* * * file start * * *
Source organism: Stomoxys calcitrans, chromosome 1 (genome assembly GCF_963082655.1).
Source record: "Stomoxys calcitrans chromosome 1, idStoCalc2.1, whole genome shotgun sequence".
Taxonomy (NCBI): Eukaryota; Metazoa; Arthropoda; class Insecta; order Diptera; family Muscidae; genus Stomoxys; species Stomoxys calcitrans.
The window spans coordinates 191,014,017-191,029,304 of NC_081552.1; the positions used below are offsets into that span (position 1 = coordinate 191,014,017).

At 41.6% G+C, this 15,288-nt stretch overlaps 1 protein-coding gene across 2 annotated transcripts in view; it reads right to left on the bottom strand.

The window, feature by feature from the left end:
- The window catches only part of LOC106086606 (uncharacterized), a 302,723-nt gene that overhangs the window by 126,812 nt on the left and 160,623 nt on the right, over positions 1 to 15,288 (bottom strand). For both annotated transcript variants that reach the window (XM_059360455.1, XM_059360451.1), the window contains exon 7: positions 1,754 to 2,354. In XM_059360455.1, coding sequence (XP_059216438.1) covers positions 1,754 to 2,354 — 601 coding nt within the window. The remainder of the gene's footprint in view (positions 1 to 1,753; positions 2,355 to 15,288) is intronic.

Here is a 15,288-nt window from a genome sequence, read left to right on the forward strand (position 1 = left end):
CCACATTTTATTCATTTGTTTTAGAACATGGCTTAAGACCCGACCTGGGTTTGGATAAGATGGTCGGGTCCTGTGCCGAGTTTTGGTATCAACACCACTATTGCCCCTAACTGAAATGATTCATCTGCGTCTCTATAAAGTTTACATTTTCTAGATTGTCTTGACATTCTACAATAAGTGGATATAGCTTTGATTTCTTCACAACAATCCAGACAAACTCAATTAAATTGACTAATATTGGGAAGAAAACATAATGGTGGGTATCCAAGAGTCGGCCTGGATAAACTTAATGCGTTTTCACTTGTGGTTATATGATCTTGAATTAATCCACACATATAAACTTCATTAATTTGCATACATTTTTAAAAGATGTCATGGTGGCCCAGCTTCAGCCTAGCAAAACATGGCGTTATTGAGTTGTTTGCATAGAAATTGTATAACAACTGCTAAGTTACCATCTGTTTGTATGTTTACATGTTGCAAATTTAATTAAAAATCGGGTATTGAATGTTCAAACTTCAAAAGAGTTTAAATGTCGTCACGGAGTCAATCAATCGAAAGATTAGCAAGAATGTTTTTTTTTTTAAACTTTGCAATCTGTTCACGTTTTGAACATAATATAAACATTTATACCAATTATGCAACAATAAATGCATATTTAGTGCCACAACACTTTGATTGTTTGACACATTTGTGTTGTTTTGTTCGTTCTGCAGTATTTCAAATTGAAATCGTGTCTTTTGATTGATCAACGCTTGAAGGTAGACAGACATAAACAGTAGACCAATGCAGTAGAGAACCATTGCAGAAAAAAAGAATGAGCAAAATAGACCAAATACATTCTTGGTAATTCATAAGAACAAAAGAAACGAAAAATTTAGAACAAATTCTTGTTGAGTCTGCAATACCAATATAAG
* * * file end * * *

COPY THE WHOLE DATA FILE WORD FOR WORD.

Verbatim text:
Source organism: Stomoxys calcitrans, chromosome 1 (genome assembly GCF_963082655.1).
Source record: "Stomoxys calcitrans chromosome 1, idStoCalc2.1, whole genome shotgun sequence".
Taxonomy (NCBI): Eukaryota; Metazoa; Arthropoda; class Insecta; order Diptera; family Muscidae; genus Stomoxys; species Stomoxys calcitrans.
The window spans coordinates 191,014,017-191,029,304 of NC_081552.1; the positions used below are offsets into that span (position 1 = coordinate 191,014,017).

At 41.6% G+C, this 15,288-nt stretch overlaps 1 protein-coding gene across 2 annotated transcripts in view; it reads right to left on the bottom strand.

The window, feature by feature from the left end:
- The window catches only part of LOC106086606 (uncharacterized), a 302,723-nt gene that overhangs the window by 126,812 nt on the left and 160,623 nt on the right, over positions 1 to 15,288 (bottom strand). For both annotated transcript variants that reach the window (XM_059360455.1, XM_059360451.1), the window contains exon 7: positions 1,754 to 2,354. In XM_059360455.1, coding sequence (XP_059216438.1) covers positions 1,754 to 2,354 — 601 coding nt within the window. The remainder of the gene's footprint in view (positions 1 to 1,753; positions 2,355 to 15,288) is intronic.

Here is a 15,288-nt window from a genome sequence, read left to right on the forward strand (position 1 = left end):
CCACATTTTATTCATTTGTTTTAGAACATGGCTTAAGACCCGACCTGGGTTTGGATAAGATGGTCGGGTCCTGTGCCGAGTTTTGGTATCAACACCACTATTGCCCCTAACTGAAATGATTCATCTGCGTCTCTATAAAGTTTACATTTTCTAGATTGTCTTGACATTCTACAATAAGTGGATATAGCTTTGATTTCTTCACAACAATCCAGACAAACTCAATTAAATTGACTAATATTGGGAAGAAAACATAATGGTGGGTATCCAAGAGTCGGCCTGGATAAACTTAATGCGTTTTCACTTGTGGTTATATGATCTTGAATTAATCCACACATATAAACTTCATTAATTTGCATACATTTTTAAAAGATGTCATGGTGGCCCAGCTTCAGCCTAGCAAAACATGGCGTTATTGAGTTGTTTGCATAGAAATTGTATAACAACTGCTAAGTTACCATCTGTTTGTATGTTTACATGTTGCAAATTTAATTAAAAATCGGGTATTGAATGTTCAAACTTCAAAAGAGTTTAAATGTCGTCACGGAGTCAATCAATCGAAAGATTAGCAAGAATGTTTTTTTTTTTAAACTTTGCAATCTGTTCACGTTTTGAACATAATATAAACATTTATACCAATTATGCAACAATAAATGCATATTTAGTGCCACAACACTTTGATTGTTTGACACATTTGTGTTGTTTTGTTCGTTCTGCAGTATTTCAAATTGAAATCGTGTCTTTTGATTGATCAACGCTTGAAGGTAGACAGACATAAACAGTAGACCAATGCAGTAGAGAACCATTGCAGAAAAAAAGAATGAGCAAAATAGACCAAATACATTCTTGGTAATTCATAAGAACAAAAGAAACGAAAAATTTAGAACAAATTCTTGTTGAGTCTGCAATACCAATATAAG